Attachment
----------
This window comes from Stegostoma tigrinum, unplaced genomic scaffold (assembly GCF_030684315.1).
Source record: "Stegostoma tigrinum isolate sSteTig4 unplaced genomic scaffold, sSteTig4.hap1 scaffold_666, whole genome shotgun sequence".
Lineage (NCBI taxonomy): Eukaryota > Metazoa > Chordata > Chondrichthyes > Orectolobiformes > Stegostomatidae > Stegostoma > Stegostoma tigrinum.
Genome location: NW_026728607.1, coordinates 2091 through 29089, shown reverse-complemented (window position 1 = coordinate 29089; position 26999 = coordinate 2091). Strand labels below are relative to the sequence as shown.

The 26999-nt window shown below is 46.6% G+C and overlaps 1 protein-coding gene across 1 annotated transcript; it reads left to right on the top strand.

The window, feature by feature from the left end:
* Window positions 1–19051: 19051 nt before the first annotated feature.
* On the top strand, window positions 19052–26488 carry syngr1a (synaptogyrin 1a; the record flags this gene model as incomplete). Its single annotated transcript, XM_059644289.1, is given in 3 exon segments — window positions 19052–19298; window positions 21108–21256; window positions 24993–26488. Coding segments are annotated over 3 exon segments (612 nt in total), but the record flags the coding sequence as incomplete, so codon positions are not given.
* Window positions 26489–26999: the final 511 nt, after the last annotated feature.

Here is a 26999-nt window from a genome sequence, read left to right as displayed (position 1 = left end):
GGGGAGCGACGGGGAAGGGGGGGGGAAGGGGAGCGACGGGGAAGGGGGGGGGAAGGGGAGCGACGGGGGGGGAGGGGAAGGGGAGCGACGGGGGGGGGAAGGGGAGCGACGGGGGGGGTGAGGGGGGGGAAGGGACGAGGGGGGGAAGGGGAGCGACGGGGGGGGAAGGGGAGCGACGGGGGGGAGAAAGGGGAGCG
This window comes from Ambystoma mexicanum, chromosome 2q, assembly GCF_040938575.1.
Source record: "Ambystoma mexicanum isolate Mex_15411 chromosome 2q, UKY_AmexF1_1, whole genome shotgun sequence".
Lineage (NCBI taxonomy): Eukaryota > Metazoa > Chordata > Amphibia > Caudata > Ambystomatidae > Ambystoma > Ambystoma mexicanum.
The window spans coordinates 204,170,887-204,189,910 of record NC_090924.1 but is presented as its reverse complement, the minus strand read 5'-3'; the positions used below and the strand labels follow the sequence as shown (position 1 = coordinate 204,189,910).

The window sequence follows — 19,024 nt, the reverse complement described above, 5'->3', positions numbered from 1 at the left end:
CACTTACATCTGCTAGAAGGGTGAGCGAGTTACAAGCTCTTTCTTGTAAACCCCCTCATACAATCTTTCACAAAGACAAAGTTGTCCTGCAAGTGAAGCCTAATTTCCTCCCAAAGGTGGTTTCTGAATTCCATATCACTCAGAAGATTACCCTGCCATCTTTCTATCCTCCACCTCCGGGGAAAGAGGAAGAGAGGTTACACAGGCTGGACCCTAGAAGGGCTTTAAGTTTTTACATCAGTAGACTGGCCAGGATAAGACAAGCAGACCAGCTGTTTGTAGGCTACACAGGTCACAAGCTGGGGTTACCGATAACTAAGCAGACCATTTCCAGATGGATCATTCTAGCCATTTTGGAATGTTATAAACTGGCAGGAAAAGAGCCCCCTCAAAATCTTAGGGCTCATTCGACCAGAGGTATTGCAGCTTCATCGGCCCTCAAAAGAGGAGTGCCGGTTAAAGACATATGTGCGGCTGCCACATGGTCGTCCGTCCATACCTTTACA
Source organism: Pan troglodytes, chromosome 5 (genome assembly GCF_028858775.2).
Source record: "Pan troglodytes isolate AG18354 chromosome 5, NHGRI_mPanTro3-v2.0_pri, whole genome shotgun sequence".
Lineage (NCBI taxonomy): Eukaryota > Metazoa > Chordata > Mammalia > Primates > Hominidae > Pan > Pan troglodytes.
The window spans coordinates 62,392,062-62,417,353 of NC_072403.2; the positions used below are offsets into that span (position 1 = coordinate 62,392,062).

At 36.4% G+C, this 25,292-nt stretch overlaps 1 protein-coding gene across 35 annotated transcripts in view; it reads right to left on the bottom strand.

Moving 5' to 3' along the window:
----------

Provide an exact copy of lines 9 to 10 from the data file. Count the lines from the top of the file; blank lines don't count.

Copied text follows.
* Window positions 26489–26999: the final 511 nt, after the last annotated feature.

Here is a 26999-nt window from a genome sequence, read left to right as displayed (position 1 = left end):